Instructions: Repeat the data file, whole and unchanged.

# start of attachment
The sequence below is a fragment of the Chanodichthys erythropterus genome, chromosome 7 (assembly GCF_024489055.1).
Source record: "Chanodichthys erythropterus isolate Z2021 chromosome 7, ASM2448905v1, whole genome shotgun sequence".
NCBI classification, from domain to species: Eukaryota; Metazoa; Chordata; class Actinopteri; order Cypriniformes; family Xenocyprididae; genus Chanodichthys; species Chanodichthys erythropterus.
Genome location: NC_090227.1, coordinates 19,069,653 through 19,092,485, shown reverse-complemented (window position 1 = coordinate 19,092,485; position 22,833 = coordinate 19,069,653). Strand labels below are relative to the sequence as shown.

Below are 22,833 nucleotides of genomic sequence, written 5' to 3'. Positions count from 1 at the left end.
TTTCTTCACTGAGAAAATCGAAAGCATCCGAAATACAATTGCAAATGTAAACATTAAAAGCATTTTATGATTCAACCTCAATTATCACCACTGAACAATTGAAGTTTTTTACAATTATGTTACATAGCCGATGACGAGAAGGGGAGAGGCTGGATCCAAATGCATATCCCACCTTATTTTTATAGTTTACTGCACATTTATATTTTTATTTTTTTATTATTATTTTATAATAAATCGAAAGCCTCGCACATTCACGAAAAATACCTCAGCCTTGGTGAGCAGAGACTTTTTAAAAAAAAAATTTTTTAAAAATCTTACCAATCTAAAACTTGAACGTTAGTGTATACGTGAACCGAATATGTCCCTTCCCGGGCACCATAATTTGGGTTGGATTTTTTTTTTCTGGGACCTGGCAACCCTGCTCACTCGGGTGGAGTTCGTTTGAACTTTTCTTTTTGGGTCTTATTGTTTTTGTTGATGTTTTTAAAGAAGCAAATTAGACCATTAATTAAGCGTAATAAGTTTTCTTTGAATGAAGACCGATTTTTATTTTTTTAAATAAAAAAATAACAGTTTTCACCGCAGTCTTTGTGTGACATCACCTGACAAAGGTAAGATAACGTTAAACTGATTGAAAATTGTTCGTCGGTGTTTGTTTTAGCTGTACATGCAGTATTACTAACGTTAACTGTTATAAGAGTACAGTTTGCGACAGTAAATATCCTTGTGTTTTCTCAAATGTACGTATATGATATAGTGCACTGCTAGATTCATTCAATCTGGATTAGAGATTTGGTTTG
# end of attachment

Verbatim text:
The sequence below is a fragment of the Chanodichthys erythropterus genome, chromosome 7 (assembly GCF_024489055.1).
Source record: "Chanodichthys erythropterus isolate Z2021 chromosome 7, ASM2448905v1, whole genome shotgun sequence".
NCBI classification, from domain to species: Eukaryota; Metazoa; Chordata; class Actinopteri; order Cypriniformes; family Xenocyprididae; genus Chanodichthys; species Chanodichthys erythropterus.
Genome location: NC_090227.1, coordinates 19,069,653 through 19,092,485, shown reverse-complemented (window position 1 = coordinate 19,092,485; position 22,833 = coordinate 19,069,653). Strand labels below are relative to the sequence as shown.

Below are 22,833 nucleotides of genomic sequence, written 5' to 3'. Positions count from 1 at the left end.
TTTCTTCACTGAGAAAATCGAAAGCATCCGAAATACAATTGCAAATGTAAACATTAAAAGCATTTTATGATTCAACCTCAATTATCACCACTGAACAATTGAAGTTTTTTACAATTATGTTACATAGCCGATGACGAGAAGGGGAGAGGCTGGATCCAAATGCATATCCCACCTTATTTTTATAGTTTACTGCACATTTATATTTTTATTTTTTTATTATTATTTTATAATAAATCGAAAGCCTCGCACATTCACGAAAAATACCTCAGCCTTGGTGAGCAGAGACTTTTTAAAAAAAAAATTTTTTAAAAATCTTACCAATCTAAAACTTGAACGTTAGTGTATACGTGAACCGAATATGTCCCTTCCCGGGCACCATAATTTGGGTTGGATTTTTTTTTTCTGGGACCTGGCAACCCTGCTCACTCGGGTGGAGTTCGTTTGAACTTTTCTTTTTGGGTCTTATTGTTTTTGTTGATGTTTTTAAAGAAGCAAATTAGACCATTAATTAAGCGTAATAAGTTTTCTTTGAATGAAGACCGATTTTTATTTTTTTAAATAAAAAAATAACAGTTTTCACCGCAGTCTTTGTGTGACATCACCTGACAAAGGTAAGATAACGTTAAACTGATTGAAAATTGTTCGTCGGTGTTTGTTTTAGCTGTACATGCAGTATTACTAACGTTAACTGTTATAAGAGTACAGTTTGCGACAGTAAATATCCTTGTGTTTTCTCAAATGTACGTATATGATATAGTGCACTGCTAGATTCATTCAATCTGGATTAGAGATTTGGTTTG